TTAC commentator cacon writes:
Hello Sajeev,I’m a long time reader, but not much of a poster. Anyway, I currently own a 2009 SEAT Leon (bought new, I’m from Mexico if you wonder how I got this car), which is basically a 5th gen VW Golf in drag, 1.8 TSI engine and 6 speed manual, 32k km in the odometer (about 20k miles) almost 100% of city stop and go traffic. Currently, there’s nothing wrong with the car, but today I took it to the dealership for the vehicle emissions tests (all good) and looking at all the services that they provide I found this: Engine Carbon Build Up Cleaning with Hydrogen, so I ask the service representative what it was, in he basically told me that a machine is connected to the fuel system of the car and they feed it with hydrogen and keep the car running for about half an hour, and that should remove all the carbon build ups in the system.
Reading this and other forums I learned about the propensity of major carbon build in the valves, regarding the direct injected engines, so I found this interesting. Googling this cleaning system, I rapidly found about it: OxyHydrogen Engine Carbon Cleaning, although I just barely read about using it in scooter engines.
Then it came to me!! Ask Master Sajeev about it!! So I’m wondering if you ever heard of this system and if it’s really effective in removing carbon build ups, or if it is a bad idea to ever think about it. Dealership charges about $50 to perform this service by the way….Saludos desde México!!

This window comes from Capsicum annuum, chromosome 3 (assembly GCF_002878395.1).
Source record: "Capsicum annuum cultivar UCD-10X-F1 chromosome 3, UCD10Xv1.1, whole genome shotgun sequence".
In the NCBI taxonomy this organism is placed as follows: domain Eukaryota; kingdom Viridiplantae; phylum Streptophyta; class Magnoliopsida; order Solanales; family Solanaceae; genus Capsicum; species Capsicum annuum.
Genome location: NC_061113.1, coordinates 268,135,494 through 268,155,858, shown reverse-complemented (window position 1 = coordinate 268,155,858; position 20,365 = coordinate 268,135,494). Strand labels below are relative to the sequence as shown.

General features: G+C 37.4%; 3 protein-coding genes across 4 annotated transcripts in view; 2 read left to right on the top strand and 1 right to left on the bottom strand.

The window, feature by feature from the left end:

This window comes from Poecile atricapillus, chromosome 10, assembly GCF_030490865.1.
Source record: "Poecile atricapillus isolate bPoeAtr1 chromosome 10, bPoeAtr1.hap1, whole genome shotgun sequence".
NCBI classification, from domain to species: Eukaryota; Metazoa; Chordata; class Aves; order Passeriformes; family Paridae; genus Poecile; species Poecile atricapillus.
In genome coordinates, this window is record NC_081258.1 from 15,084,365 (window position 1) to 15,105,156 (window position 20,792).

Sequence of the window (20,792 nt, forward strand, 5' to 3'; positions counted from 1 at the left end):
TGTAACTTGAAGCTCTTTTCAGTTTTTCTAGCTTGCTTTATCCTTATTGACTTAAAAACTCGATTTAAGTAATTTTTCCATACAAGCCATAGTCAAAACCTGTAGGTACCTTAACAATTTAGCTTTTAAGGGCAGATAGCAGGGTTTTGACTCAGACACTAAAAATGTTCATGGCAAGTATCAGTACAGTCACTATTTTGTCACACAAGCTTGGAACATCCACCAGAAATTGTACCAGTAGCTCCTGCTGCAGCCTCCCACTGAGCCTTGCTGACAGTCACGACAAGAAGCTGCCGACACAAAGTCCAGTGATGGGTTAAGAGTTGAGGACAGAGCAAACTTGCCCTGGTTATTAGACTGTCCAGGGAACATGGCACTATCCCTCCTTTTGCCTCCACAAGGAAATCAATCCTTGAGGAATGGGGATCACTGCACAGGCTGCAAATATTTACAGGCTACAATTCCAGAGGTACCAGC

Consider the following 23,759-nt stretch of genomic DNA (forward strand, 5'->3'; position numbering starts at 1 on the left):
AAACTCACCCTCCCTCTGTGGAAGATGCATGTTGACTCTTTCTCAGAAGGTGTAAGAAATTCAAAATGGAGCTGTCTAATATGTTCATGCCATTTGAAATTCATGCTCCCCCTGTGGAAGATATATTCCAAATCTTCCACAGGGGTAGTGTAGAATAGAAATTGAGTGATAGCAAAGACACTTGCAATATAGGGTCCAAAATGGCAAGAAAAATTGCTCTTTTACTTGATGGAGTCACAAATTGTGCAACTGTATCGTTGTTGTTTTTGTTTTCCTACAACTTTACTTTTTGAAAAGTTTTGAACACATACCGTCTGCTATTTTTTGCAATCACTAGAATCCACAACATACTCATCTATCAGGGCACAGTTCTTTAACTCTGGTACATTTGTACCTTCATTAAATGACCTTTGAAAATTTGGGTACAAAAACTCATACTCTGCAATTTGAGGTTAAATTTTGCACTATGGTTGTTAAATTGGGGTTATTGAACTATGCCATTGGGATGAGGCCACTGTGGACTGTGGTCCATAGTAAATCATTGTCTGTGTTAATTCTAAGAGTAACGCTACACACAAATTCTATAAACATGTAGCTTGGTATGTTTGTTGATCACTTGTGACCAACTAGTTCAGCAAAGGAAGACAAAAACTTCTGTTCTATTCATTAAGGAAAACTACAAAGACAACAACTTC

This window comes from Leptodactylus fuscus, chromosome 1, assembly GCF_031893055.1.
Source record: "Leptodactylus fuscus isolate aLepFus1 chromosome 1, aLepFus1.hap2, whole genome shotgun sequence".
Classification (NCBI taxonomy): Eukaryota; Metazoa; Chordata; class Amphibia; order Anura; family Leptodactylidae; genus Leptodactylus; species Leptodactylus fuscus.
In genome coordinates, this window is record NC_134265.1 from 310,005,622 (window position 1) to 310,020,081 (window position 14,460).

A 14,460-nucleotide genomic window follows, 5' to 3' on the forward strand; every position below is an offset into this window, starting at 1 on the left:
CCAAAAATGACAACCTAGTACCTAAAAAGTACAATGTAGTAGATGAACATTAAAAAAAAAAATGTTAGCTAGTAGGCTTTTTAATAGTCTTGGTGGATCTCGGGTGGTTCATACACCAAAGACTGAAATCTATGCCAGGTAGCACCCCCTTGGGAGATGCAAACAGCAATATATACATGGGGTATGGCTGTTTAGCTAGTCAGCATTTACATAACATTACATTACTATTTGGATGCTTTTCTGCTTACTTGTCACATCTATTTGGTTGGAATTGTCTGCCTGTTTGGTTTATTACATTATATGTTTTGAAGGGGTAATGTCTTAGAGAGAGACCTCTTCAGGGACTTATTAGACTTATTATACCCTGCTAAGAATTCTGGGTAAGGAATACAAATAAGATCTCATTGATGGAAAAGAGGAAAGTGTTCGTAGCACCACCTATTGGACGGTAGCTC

Yes, these systems are real and they can be valuable to remove carbon buildup. But it begs these questions:
Are they better than an $8 bottle of Seafoam? Compared to Seafoam, these services are self-contained, so all the nasty carbon build up isn’t blown out the tailpipe. And that’s certainly a good thing for your neighbors! Definitely worth the extra money spent, especially if you live in an urban area.
What about water instead of Seafoam? All we are talking about is hydrogen and oxygen busting carbon off of metal parts, chemistry says that regular H2O should work fine. In very small amounts, of course. I don’t have the nerve to verify that yet, but the Internet says water works perfectly. And that probably accounts for something.
Does a late-model vehicle really need it? Not usually, as only older vehicles spend enough time on the road to build up carbon in detrimental amounts. The exception is today’s direct injection motors, as they are known to choke up with carbon far quicker than a traditional port-injection setup. And I am sure the Leon has the same direct injected 1.8L Turbo of other VAG products, which means that a not-entirely closed injector can drop fuel into the combustion chamber upon shutting down the motor.
If your car has performance problems, either when you drive or when someone (or the computer) tests for emissions, de-carboning the system is a great idea in direct injected motors. It might beat the crushed walnut shell treatment previously mentioned.
Do you really need it? That’s the final question. If you drive hard enough to kiss redline on the tach a few times a month, I’d be surprised if you have any carbon buildup in your SEAT’s motor. If you barely drive faster than 20mph and never use more than half throttle, you might need it.
But I seriously doubt you do, so I’d pass on any sort of carbon-busting treatment.
Send your queries to [email protected] . Spare no details and ask for a speedy resolution if you’re in a hurry.